2011-05-01

Why is the revenue of technical books declining?

Mark Pilgrim has written the post “The ‘book’ is dead” [via Daring Fireball] where he examines why revenue from technical books seems to be declining. It was triggered by a prior post from David Flanagan, in which he writes:
For 15 years I’ve been one of those lucky authors who has been able to support himself and his family almost entirely on book royalties. But the publishing industry has been in decline and my royalties checks have decreased more-or-less steadily since the dot-com bust, and I’ve now decided that I need to look for a salaried job.
Pilgrim’s post makes a few noteworthy points:
  • Convenient beats free (as long as the price is fair). iTunes is a good positive example, O’Reilly’s “Safari” is a negative one. Quote from a comment to the original post:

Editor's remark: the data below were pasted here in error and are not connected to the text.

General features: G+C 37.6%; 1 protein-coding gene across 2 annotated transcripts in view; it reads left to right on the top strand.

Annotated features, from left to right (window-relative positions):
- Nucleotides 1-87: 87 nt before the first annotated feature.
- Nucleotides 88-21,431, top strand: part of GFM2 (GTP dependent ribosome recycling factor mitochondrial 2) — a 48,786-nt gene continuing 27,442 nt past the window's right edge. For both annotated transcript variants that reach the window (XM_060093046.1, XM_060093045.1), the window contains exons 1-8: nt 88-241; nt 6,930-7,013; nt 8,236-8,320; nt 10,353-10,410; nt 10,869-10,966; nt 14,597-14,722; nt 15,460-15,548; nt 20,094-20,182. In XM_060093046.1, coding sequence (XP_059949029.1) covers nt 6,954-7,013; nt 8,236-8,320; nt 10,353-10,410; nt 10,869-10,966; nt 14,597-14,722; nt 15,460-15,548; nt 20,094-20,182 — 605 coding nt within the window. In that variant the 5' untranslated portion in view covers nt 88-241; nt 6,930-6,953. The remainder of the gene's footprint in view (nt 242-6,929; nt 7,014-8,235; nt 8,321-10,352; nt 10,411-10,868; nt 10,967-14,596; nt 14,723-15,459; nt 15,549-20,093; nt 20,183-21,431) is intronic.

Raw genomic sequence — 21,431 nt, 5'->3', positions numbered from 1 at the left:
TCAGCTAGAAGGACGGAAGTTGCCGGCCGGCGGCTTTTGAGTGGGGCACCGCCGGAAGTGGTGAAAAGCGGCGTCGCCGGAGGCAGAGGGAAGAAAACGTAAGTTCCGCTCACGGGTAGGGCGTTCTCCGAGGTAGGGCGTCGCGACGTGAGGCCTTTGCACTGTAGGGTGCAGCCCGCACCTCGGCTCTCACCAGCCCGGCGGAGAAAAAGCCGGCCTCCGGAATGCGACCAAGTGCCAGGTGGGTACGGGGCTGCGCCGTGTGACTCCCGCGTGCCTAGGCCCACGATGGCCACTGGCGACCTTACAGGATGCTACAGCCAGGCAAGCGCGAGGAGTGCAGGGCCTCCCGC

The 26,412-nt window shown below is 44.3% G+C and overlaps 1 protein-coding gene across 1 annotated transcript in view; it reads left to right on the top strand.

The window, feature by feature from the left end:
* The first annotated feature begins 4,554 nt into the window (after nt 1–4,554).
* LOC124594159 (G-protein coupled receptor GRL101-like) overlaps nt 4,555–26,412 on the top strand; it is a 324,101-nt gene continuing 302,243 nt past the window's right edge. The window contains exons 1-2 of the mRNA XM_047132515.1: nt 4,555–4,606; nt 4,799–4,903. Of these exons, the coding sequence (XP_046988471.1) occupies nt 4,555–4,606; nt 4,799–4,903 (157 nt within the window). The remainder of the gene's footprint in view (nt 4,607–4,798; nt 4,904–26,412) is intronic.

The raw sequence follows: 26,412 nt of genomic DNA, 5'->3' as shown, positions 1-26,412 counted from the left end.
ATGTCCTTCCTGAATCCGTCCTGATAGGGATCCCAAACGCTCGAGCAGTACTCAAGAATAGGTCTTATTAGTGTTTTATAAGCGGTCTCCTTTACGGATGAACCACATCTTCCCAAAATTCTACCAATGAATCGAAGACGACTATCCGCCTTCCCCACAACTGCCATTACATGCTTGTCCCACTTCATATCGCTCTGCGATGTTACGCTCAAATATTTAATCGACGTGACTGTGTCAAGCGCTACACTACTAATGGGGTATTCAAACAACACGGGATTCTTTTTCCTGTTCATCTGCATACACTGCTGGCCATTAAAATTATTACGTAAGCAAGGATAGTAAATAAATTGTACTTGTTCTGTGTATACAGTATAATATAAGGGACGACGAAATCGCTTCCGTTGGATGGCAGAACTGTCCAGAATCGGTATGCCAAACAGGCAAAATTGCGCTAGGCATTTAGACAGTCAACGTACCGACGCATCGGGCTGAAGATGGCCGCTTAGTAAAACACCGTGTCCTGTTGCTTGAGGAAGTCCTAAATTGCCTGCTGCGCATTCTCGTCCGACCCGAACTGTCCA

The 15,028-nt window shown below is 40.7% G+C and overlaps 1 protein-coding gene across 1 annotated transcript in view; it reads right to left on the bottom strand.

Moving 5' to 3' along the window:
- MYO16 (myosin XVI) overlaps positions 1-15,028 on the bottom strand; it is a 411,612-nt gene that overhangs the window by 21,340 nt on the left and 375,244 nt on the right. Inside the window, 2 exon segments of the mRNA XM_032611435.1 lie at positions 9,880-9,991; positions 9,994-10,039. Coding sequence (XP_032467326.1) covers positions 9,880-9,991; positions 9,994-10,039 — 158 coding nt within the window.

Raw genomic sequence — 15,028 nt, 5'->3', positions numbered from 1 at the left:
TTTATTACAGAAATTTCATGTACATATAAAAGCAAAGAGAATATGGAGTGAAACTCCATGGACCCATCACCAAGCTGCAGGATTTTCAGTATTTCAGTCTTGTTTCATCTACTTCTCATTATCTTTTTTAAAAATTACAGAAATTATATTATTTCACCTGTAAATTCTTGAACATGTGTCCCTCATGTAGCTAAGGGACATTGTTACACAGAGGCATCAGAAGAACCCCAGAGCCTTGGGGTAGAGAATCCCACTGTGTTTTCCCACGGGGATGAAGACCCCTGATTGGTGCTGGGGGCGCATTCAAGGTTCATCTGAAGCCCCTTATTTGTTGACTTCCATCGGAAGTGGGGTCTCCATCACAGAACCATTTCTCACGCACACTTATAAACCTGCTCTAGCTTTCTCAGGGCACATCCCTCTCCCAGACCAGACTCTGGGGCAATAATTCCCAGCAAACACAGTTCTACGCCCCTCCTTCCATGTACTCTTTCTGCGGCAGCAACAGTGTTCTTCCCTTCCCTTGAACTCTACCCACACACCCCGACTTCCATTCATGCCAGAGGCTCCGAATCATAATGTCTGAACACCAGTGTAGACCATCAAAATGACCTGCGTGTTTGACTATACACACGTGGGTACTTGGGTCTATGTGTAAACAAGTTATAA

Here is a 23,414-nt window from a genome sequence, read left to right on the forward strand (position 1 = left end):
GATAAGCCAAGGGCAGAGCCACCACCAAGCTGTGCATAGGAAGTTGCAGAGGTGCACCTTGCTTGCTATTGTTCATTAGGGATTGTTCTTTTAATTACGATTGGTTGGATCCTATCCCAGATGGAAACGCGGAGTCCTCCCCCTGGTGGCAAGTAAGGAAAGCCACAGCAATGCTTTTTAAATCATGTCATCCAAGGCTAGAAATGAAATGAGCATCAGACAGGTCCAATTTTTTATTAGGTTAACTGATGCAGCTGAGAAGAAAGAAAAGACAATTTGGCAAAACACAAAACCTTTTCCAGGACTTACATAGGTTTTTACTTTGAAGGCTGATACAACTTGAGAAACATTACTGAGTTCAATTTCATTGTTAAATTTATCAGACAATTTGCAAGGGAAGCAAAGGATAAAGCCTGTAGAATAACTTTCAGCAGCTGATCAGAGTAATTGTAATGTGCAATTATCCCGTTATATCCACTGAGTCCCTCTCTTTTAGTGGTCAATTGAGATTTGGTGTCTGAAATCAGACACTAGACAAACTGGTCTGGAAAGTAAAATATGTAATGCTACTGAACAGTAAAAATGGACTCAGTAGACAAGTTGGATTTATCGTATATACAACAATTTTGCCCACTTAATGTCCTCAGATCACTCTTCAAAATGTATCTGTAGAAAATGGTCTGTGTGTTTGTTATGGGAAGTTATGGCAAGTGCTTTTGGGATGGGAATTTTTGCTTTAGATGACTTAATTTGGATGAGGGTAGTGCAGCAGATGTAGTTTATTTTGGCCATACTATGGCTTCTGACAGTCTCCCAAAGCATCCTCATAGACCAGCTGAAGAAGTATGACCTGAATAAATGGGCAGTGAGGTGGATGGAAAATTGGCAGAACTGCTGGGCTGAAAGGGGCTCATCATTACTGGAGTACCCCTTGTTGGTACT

I have been an OReilly Safari subscriber for several years. I can recommend this to every developer out there. … Yet, must admit it still pains me that for ~$500/year we as honest subscribers can not get the same convenience (offline access, unencumbered PDF’s) as people who just download a pirated PDF library for free.
    The same holds for buying a DVD, but at least measures are being implemented to add a downloadable file to physical video media so that the video can be played on mobile devices.
  • Google filtering out pirated content might not be feasible, for technical, legal, and ethical reasons (this kind of censorship can easily be abused).
  • The core issue: Is a book still the best possible format for delivering technical content when Google enables you to get answers to your questions via an internet search? Quote:
    [...] who bothers to steal books these days when you can go to Stack Overflow or a web forum or, yes, even Google, type a question, and get an answer?
Are books dead? Not in general, but reference books have lost some of their raison d’être. For example, I would never buy a reference on JavaScript, as long as the free Mozilla Developer Network documentation is as good as it is. On the other hand, books like Crockford’s “JavaScript: The Good Parts” are in a different category.

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